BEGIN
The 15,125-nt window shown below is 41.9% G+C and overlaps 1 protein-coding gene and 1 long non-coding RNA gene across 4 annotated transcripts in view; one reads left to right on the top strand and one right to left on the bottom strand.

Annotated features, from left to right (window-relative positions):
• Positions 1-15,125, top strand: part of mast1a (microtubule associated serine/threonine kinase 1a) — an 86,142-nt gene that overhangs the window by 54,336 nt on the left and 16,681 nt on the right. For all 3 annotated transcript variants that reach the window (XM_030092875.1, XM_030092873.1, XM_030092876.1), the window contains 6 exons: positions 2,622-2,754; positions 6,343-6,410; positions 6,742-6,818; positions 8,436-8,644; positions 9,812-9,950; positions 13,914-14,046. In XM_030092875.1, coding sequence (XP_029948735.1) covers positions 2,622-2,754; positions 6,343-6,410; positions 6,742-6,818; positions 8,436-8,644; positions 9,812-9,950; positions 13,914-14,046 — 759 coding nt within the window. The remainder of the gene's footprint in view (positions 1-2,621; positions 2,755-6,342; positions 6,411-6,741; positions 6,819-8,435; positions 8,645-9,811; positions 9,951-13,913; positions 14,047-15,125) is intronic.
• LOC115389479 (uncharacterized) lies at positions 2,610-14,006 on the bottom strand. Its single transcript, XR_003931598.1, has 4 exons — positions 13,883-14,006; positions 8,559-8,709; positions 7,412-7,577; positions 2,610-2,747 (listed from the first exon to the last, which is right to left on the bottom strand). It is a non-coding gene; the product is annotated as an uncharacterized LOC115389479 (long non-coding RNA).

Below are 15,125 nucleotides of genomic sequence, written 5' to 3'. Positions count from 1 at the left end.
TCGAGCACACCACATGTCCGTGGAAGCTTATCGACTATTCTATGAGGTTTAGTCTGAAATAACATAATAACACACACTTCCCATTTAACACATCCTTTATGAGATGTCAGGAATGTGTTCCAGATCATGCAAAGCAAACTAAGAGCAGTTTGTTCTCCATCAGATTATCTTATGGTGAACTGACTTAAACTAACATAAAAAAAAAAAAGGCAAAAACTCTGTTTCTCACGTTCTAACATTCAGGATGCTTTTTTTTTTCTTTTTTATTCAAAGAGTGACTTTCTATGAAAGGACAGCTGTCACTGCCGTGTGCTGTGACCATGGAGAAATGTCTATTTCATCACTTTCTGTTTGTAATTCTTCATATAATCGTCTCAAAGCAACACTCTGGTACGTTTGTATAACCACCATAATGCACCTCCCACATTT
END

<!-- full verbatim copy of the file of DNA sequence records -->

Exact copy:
The 15,125-nt window shown below is 41.9% G+C and overlaps 1 protein-coding gene and 1 long non-coding RNA gene across 4 annotated transcripts in view; one reads left to right on the top strand and one right to left on the bottom strand.

Annotated features, from left to right (window-relative positions):
• Positions 1-15,125, top strand: part of mast1a (microtubule associated serine/threonine kinase 1a) — an 86,142-nt gene that overhangs the window by 54,336 nt on the left and 16,681 nt on the right. For all 3 annotated transcript variants that reach the window (XM_030092875.1, XM_030092873.1, XM_030092876.1), the window contains 6 exons: positions 2,622-2,754; positions 6,343-6,410; positions 6,742-6,818; positions 8,436-8,644; positions 9,812-9,950; positions 13,914-14,046. In XM_030092875.1, coding sequence (XP_029948735.1) covers positions 2,622-2,754; positions 6,343-6,410; positions 6,742-6,818; positions 8,436-8,644; positions 9,812-9,950; positions 13,914-14,046 — 759 coding nt within the window. The remainder of the gene's footprint in view (positions 1-2,621; positions 2,755-6,342; positions 6,411-6,741; positions 6,819-8,435; positions 8,645-9,811; positions 9,951-13,913; positions 14,047-15,125) is intronic.
• LOC115389479 (uncharacterized) lies at positions 2,610-14,006 on the bottom strand. Its single transcript, XR_003931598.1, has 4 exons — positions 13,883-14,006; positions 8,559-8,709; positions 7,412-7,577; positions 2,610-2,747 (listed from the first exon to the last, which is right to left on the bottom strand). It is a non-coding gene; the product is annotated as an uncharacterized LOC115389479 (long non-coding RNA).

Below are 15,125 nucleotides of genomic sequence, written 5' to 3'. Positions count from 1 at the left end.
TCGAGCACACCACATGTCCGTGGAAGCTTATCGACTATTCTATGAGGTTTAGTCTGAAATAACATAATAACACACACTTCCCATTTAACACATCCTTTATGAGATGTCAGGAATGTGTTCCAGATCATGCAAAGCAAACTAAGAGCAGTTTGTTCTCCATCAGATTATCTTATGGTGAACTGACTTAAACTAACATAAAAAAAAAAAAGGCAAAAACTCTGTTTCTCACGTTCTAACATTCAGGATGCTTTTTTTTTTCTTTTTTATTCAAAGAGTGACTTTCTATGAAAGGACAGCTGTCACTGCCGTGTGCTGTGACCATGGAGAAATGTCTATTTCATCACTTTCTGTTTGTAATTCTTCATATAATCGTCTCAAAGCAACACTCTGGTACGTTTGTATAACCACCATAATGCACCTCCCACATTT